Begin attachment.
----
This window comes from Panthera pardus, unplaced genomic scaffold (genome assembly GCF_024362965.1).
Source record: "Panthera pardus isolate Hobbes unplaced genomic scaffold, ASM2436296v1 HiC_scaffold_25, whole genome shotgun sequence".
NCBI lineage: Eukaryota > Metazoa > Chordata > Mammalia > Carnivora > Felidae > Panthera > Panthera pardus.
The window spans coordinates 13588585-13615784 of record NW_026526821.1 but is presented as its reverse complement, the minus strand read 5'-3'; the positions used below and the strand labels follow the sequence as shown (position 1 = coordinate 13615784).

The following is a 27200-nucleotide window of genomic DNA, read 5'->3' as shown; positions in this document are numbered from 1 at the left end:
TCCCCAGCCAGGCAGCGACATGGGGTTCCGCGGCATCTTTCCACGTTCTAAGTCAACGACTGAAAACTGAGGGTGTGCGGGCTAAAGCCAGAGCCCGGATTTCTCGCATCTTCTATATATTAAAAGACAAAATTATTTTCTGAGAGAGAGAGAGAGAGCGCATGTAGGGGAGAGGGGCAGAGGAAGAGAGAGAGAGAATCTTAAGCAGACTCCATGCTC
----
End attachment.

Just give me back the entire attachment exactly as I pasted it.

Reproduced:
This window comes from Panthera pardus, unplaced genomic scaffold (genome assembly GCF_024362965.1).
Source record: "Panthera pardus isolate Hobbes unplaced genomic scaffold, ASM2436296v1 HiC_scaffold_25, whole genome shotgun sequence".
NCBI lineage: Eukaryota > Metazoa > Chordata > Mammalia > Carnivora > Felidae > Panthera > Panthera pardus.
The window spans coordinates 13588585-13615784 of record NW_026526821.1 but is presented as its reverse complement, the minus strand read 5'-3'; the positions used below and the strand labels follow the sequence as shown (position 1 = coordinate 13615784).

The following is a 27200-nucleotide window of genomic DNA, read 5'->3' as shown; positions in this document are numbered from 1 at the left end:
TCCCCAGCCAGGCAGCGACATGGGGTTCCGCGGCATCTTTCCACGTTCTAAGTCAACGACTGAAAACTGAGGGTGTGCGGGCTAAAGCCAGAGCCCGGATTTCTCGCATCTTCTATATATTAAAAGACAAAATTATTTTCTGAGAGAGAGAGAGAGAGCGCATGTAGGGGAGAGGGGCAGAGGAAGAGAGAGAGAGAATCTTAAGCAGACTCCATGCTC